The Innocents (2016) Film Review from the 59th Annual San Francisco International Film Festival, a movie directed by Anne Fontaine, and starring Lou de Laage, Agata Buzek, Agata Kulesza, Vincent Macaigne, and Joanna Kulig.
With the officially secular societies of the Western world struggling to figure out how to address extremism motivated in part by religion, believers and nonbelievers find themselves taking part in heated debates over whether faith is a force for good or ill. Regardless of which side one comes on in this debate, it is safe to say that both have contributed to an uncivil environment in which the motives of those with differing views are assumed to be suspect, preventing cooperation and dialogue on other pressing issues. This heavily-polarized conflict is subtly tackled in Anne Fontaine’s The Innocents, which uses a straightforward story to examine the advantages and shortcomings of both religion and skepticism.
When Mathilde Beaulieu (de Laage), a young Red Cross volunteer who, being a good Communist, regarded religion as nothing more than the opiate of the masses, first arrived in Soviet-occupied Poland, she likely had no idea she would end up fraternizing with the local clergy. It’s even less likely she imagined she would end up help deliver babies in a convent full of impregnated nuns. But that’s exactly what happens Sister Maria (Buzek) approaches her and begs for her medical expertise. The nuns, having been raped en masse by the victorious Russians, are now with child, and mortified that the church will cast them aside for this grave “dishonor.” Formally requesting a doctor is out of the question, so Maria can only pray that the freethinking French Red Cross worker – to say nothing of the conservative-minded Mother Superior (Kulesza) – can overlook their vast differences in belief and lifestyle to recognize their common humanity.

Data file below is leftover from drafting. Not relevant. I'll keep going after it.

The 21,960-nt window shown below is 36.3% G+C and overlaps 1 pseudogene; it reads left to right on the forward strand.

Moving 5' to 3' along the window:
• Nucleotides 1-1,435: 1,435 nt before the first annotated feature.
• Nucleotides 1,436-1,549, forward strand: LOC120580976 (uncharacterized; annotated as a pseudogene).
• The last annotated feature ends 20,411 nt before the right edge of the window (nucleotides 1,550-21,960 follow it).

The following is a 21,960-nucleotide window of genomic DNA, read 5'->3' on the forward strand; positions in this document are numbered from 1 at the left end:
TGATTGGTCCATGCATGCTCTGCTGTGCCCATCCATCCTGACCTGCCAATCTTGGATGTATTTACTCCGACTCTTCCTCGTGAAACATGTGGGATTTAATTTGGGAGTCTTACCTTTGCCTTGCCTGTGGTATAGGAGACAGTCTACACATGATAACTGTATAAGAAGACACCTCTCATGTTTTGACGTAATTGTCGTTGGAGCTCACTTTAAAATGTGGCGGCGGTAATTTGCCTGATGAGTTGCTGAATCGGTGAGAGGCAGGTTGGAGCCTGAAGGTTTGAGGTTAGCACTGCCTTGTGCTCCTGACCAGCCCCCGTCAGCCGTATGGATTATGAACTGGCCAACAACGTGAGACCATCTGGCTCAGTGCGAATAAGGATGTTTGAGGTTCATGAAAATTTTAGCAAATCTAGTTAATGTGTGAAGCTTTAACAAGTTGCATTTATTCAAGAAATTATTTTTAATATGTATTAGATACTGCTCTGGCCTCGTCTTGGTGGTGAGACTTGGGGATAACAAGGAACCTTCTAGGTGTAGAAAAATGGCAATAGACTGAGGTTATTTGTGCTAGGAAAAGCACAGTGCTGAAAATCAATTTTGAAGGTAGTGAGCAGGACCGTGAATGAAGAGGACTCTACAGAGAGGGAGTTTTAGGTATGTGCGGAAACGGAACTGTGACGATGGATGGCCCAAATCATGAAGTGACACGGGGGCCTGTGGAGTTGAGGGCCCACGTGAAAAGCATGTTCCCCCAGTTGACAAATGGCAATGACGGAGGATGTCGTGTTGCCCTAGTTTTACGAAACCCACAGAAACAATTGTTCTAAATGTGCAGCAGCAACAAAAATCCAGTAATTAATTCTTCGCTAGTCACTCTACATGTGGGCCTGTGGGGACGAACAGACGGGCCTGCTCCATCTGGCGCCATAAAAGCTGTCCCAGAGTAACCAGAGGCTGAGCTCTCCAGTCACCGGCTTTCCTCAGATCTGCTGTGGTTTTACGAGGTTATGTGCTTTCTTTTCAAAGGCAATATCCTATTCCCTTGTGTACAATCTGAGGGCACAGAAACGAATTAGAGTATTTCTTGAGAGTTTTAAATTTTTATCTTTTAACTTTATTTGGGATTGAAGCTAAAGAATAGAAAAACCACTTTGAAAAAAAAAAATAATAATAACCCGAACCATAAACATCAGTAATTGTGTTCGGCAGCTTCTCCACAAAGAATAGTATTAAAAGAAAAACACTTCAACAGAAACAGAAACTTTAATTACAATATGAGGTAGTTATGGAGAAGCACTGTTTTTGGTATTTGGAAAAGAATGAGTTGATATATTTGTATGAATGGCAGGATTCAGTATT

This is no easy task for either party, who as both come from worlds and surroundings that dismiss the other’s perspective as immoral or backward. Mathilde’s male companion, Samuel Lehmann (Macaigne), detests the Poles he is charged with treating, expressing pleasure when she mentions rumors that the Russians are planning to treat the Catholic church much more harshly than the Germans ever did. Mother Superior, on the other hand, is absolutely incredulous when she learns that Maria has asked Mathilde to bring the Jewish Samuel to the convent to help deliver more infants, conveying her distrust through nothing more than a stone-cold death stare. But as Samuel points out, they have no choice: whether the characters agree on whether there is a world after this one or not, they have to work together to make sure everything works out in the one they’re still in.
It’s a simple message realized through simple means, but the film moves at such a pace that it never feels like it’s lost it’s steam. Enough obstacles, in the form of bickering between Maria, Mathilde and the other nuns as well as occasional harassment from Soviet soldiers, are thrown our way so it doesn’t descend into one nun giving birth after another. The relationship between Maria and Mother Superior in particular remains compelling and fresh up until the moral grayness of their situation becomes too much for Mother, who resorts to a very dark act to maintain the purity of her nuns. Viewers would be well-advised to pay heed to The Innocents‘ balanced take on faith.
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